ZHASHKIV, Ukraine -- Surrounded by clucking chickens in the yard of a cottage without electricity and running water, lawmaker Svitlana Zalishchuk is a long way from the gilded halls of Ukraine’s parliament and the hipster cafes of Kyiv -- her regular haunts for the past five years.
Nevertheless, she’s comfortable in Zhashkiv, a town of around 13,000 that sits sprawled along the highway down to Odesa, 140 kilometers south of Kyiv in the heart of Ukraine, and is known for livestock breeding and plants churning out bread and butter. Zalishchuk feels at home here, literally: It’s where she grew up.
But this homecoming was not planned.
Zalishchuk is fighting to keep her seat in the Verkhovna Rada, Ukraine’s parliament. She won it in October 2014, one of several young liberals who sailed into the legislature in elections held months after the pro-Western Euromaidan protests pushed Moscow-friendly President Viktor Yanukovych from power and ushered in a new political era.
Now that era is over, swept away when comic actor Volodymyr Zelenskiy won the presidency in April, upending Ukraine’s political landscape like never before, and scheduled snap parliamentary elections for July 21 in a bid to capitalize on the momentum that catapulted him to power.
The changes have left Zalishchuk and her peers -- members of a once up-and-coming group known as the Euro-optimists -- struggling to stay afloat.
For Zalishchuk that means campaigning tirelessly in Zhashkiv and the nearby towns and villages, which together comprise electoral district No. 199.
It’s an uphill struggle. Elected as a member of then-President Petro Poroshenko’s party in 2014, she is running as an independent in a “single-mandate” district -- meaning that candidates face off against each other directly and the one with the most votes wins.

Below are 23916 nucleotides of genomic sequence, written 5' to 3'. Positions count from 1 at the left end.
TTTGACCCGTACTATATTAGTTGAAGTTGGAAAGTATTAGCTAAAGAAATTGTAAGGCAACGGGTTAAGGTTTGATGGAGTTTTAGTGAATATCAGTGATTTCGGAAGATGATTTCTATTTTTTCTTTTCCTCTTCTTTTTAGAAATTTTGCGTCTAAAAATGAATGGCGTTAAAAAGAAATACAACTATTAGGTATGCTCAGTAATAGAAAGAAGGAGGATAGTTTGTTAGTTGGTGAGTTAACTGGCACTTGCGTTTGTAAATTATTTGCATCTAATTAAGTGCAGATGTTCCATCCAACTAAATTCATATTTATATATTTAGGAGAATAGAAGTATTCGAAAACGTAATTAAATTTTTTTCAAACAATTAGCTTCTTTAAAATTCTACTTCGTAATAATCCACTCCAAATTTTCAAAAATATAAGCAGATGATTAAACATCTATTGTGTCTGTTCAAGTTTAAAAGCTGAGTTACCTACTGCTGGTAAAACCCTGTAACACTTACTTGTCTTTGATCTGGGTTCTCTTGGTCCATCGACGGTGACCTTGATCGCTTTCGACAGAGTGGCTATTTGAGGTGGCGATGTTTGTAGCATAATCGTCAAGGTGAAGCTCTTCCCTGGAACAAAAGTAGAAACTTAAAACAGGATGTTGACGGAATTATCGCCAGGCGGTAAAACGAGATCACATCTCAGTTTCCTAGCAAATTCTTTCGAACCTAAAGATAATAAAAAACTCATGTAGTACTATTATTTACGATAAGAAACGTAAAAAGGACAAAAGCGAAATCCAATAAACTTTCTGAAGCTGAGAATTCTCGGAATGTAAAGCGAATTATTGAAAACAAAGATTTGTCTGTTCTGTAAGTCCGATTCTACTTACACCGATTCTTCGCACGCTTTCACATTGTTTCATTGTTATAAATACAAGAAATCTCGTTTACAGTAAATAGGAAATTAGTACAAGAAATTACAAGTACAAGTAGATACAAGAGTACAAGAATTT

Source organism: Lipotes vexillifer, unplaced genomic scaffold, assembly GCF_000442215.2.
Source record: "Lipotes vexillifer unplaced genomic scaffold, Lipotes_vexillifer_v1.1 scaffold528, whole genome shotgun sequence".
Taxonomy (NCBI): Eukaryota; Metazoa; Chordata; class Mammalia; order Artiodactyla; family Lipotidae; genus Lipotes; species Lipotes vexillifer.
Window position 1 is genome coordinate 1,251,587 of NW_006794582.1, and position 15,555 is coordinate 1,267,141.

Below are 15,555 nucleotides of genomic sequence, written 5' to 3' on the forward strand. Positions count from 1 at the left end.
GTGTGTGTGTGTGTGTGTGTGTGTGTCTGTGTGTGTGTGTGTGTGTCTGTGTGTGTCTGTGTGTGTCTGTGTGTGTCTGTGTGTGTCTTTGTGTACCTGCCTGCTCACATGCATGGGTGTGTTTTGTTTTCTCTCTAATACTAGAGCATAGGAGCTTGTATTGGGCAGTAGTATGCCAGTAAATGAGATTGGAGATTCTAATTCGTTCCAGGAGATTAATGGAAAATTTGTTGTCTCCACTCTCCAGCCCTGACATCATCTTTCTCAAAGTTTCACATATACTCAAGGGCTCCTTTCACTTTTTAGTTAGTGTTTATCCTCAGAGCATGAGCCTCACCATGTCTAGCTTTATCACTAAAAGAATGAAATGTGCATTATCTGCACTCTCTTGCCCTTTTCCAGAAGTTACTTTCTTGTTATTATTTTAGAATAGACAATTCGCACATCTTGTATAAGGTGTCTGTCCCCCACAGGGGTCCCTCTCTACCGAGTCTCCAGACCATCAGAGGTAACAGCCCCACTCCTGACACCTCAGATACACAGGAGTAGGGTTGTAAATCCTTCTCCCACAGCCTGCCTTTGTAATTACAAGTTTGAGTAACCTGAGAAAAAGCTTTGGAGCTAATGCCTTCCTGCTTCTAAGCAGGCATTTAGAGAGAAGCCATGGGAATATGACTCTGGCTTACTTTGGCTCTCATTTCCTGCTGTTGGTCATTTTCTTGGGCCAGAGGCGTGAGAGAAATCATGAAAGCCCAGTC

In Zhashkiv, she faces a formidable opponent: Valentyn Nychyporenko, a wealthy incumbent who is known to hand out food on campaign stops -- and, critics say, to lavish village council officials with free stays at his Carpathian mountain resort. A poll she commissioned recently showed him leading her by what may be an insurmountable 27 percent.
“I was told that he said about me, ‘She has no chance whatsoever. I’m the king here,’” Zalishchuk told RFE/RL last week at the cottage that doubles as her campaign office after a day of meet-and-greets and passing out fliers.
“And this is true, unfortunately,” she said of Nychyporenko’s ‘king’ quip and his clout in the district -- though she thinks she does have a chance, if not a great one.
It was not supposed to be this way for Zalishchuk -- fighting tooth-and-nail for political survival on her own.
Yet her predicament is emblematic of a broader problem facing her 2014 parliament class of Euro-optimists -- a name they coined themselves -- who were elected easily then on party lists: trying to prove they remain principled outsiders after five years inside one of the institutions least trusted by a populace that is unhappy with the ongoing war against Russia-backed forces in the east, displeased with the pace of anticorruption reforms, and hungry for change.
At least that is the case for those who are running. A frustrated few have thrown in the towel, unable to join the lists of their preferred parties or simply finding the struggle too much.
Hitching A Trolleybus
A group of some 25 young and idealistic former civil society members widely respected in the West, where many received a higher education, the Euro-optimists were leaders of the uprising that broke out when Yanukovych, already seen by critics as corrupt, scrapped plans to sign a landmark agreement with the European Union and called for closer trade ties with Russia.
The Euromaidan protests drove Yanukovych from power in February 2014. While an unintended consequence was the aggressive reaction from Russia, which seized Crimea and fomented separatism in the eastern Donbas region, helping spark a war that persists today, the victory over Yanukovych also promised a wind of progressive change in Ukrainian politics.